Frog Lane

Geographic position:

51.4600° N, 2.5833° W

Event:

Fundraising Tour of Great Britain

All related documents: retrieve them
Sources:

"Frog Lane Colliery—Coalpit Heath." The Bristol Post. http://www.bristolpost.co.uk/Undefined-Headline/story-11314811-detail/story.html; ”History of Coalpit Heath #1 Frog Lane Pit.” http://www.geocaching.com/geocache/GC4P3VM_history-of-coalpit-heath-1-frog-lane-pit?guid=f69d49ce-aa5d-46f1-a18a-5946d6eed9e8; http://www.british-history.ac.uk/report.aspx?compid=1281; Thompson, Trevor. “Coal Mining at Coalpit Heath in the 1840’s. http://www.framptoncott.co.uk/mining.html.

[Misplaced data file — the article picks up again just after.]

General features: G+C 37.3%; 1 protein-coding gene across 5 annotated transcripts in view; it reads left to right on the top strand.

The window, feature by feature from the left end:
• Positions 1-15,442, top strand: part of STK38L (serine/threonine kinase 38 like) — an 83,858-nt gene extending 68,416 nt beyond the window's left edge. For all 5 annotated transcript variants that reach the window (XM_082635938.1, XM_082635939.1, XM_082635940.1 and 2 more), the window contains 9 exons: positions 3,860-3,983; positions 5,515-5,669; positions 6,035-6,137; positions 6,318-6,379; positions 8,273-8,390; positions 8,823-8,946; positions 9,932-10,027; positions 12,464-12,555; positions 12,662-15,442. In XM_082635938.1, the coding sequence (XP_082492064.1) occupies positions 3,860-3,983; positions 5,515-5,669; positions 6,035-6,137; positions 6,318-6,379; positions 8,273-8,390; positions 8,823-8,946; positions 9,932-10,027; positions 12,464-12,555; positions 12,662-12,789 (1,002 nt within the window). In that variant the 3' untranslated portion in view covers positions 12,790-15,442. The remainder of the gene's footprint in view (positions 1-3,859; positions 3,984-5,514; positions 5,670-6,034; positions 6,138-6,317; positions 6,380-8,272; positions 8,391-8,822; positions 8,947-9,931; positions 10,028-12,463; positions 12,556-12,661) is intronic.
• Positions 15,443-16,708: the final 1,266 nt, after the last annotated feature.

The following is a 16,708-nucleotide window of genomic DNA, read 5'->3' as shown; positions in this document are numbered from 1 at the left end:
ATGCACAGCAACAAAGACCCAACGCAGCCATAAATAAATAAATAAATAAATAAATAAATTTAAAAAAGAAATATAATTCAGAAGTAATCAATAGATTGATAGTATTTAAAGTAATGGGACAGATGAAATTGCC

General note:

Frog Lane is a street located in the city of Bristol, England. Like other neighborhoods in this area, it was the site of surface coal workings, bell pits and adits, as early as the 13th century, and throughout the 16th, 17th, and 18th centuries. Then, in 1853, a deep coal mine was sunk there called the Frog Lane Colliery that operated productively for a century; it was the last of the deep South Gloucestershire pits to be closed. Many miners lived in cottages in the area, who, in early generations, were uneducated and disenfranchised. During the revivals in the early to mid-18th century, their plight attracted the attention of John and Charles Wesley and George Whitefield, who preached to huge crowds nearby on Coalpit Heath in the open air. Given the revivalists’ influence in the area, it is not surprising that in 1766, on his fundraising tour, Occom was scheduled to preach at a church on Frog Lane to raise money for the Indian Charity School.